[0030] The microcontact printhead device 10 is capable of printing an array of spots on a substrate and providing a different printing fluid to each printing tip 60 in the array of printing elements 30 without cross contamination. Unlike conventional microcontact printing devices, the microcontact printhead device 10 of the present invention requires no separate holder for the printing tips because the printing tips 60 are unitary with the flexible tethers 70 which hold the printing tips 60 within the frame 20 of the microcontact printhead device 10. Accordingly, much of the costly precision machining and polishing operations associated with manufacturing conventional microcontact printing devices are eliminated.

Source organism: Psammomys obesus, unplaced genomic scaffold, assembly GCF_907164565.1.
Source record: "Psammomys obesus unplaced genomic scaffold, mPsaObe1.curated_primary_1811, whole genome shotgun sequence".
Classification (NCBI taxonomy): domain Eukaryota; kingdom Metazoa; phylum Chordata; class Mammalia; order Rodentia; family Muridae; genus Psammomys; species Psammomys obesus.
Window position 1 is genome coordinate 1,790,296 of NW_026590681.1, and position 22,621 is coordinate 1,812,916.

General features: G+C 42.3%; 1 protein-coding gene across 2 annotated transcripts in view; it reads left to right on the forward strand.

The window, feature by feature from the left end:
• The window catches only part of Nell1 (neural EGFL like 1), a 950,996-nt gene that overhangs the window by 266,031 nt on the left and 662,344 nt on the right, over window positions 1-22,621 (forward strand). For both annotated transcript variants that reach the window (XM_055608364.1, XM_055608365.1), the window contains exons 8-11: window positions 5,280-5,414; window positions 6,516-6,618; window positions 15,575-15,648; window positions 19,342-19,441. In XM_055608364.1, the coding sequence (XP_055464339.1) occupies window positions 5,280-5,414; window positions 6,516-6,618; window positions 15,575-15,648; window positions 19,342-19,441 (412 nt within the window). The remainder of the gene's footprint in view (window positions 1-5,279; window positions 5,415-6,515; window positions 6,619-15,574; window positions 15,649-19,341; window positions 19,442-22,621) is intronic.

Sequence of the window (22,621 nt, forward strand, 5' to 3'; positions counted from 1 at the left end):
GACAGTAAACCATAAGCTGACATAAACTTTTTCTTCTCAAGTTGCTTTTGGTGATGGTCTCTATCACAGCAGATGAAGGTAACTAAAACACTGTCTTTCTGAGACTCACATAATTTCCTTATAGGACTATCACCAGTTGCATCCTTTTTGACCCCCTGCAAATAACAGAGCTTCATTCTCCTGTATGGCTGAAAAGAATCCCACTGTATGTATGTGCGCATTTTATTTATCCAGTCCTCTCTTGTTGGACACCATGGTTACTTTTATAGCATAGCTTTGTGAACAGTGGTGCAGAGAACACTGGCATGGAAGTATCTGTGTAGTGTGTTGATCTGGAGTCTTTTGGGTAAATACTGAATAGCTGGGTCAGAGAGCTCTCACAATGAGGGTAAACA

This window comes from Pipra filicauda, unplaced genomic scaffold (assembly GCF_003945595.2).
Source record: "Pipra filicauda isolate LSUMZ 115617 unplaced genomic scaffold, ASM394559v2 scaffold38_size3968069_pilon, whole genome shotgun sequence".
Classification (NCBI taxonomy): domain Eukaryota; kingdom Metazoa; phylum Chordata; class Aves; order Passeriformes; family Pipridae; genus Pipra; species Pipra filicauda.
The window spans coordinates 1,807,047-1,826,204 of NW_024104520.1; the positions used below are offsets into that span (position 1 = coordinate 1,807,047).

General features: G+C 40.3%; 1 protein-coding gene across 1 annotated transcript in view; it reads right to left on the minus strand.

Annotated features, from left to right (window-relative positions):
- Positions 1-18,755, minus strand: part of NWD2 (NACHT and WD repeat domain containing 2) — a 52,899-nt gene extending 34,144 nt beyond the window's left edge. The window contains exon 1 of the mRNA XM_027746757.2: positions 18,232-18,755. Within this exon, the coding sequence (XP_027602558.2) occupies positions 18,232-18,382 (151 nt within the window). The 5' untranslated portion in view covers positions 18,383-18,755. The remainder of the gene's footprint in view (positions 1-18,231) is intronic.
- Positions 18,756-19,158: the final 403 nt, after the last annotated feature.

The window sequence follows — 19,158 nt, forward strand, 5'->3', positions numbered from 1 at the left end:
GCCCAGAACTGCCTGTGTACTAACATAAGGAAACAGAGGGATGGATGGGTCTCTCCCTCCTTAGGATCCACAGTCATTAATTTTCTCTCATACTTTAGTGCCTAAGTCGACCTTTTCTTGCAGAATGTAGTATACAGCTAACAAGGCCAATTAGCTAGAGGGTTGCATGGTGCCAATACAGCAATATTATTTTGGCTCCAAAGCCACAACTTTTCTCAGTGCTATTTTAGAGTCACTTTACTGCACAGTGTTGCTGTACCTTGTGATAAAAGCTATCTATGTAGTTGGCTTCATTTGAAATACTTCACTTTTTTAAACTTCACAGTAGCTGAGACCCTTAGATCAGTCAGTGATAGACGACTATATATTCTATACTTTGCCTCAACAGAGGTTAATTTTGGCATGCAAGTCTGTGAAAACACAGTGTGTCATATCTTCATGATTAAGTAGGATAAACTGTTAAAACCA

[0031] Referring to FIG. 3, the printing tip 60, in one exemplary embodiment, may be formed as a small, generally cylindrical tube 61 having an outer diameter OD and a free end surface 62. The earlier described printing fluid dispensing channel 63 of the printing tip 60 has a length L and defines an inner diameter ID of the tube-shape printing tip 60. The fluid dispensing channel 63 communicates with the printing fluid reservoir 40 at a first end 64 thereof and with the end surface 62 at a second end 65 thereof. The free end surface 62 of the printing tip 60 is configured to contact a substrate to be printed on during printing. In the shown embodiment, the end surface 62 may be smooth and flat and oriented generally perpendicular to the fluid dispensing channel 63 of the printing tip 60, such that the end surface 62 is generally parallel to the surface of the substrate. When the end surface 62 of the printing tip 60 contacts the substrate (FIG. 4B), a small amount of the printing fluid is dispensed on the substrate in a manner similar to that of a quill or a fountain pen, i.e., the end surface 62 of the printing tip 60 becomes evenly wetted by the printing fluid F such that the printing tip 60 deposits a uniform spot every time the printing robot in which the microcontact printhead device 10 is mounted goes through a printing cycle.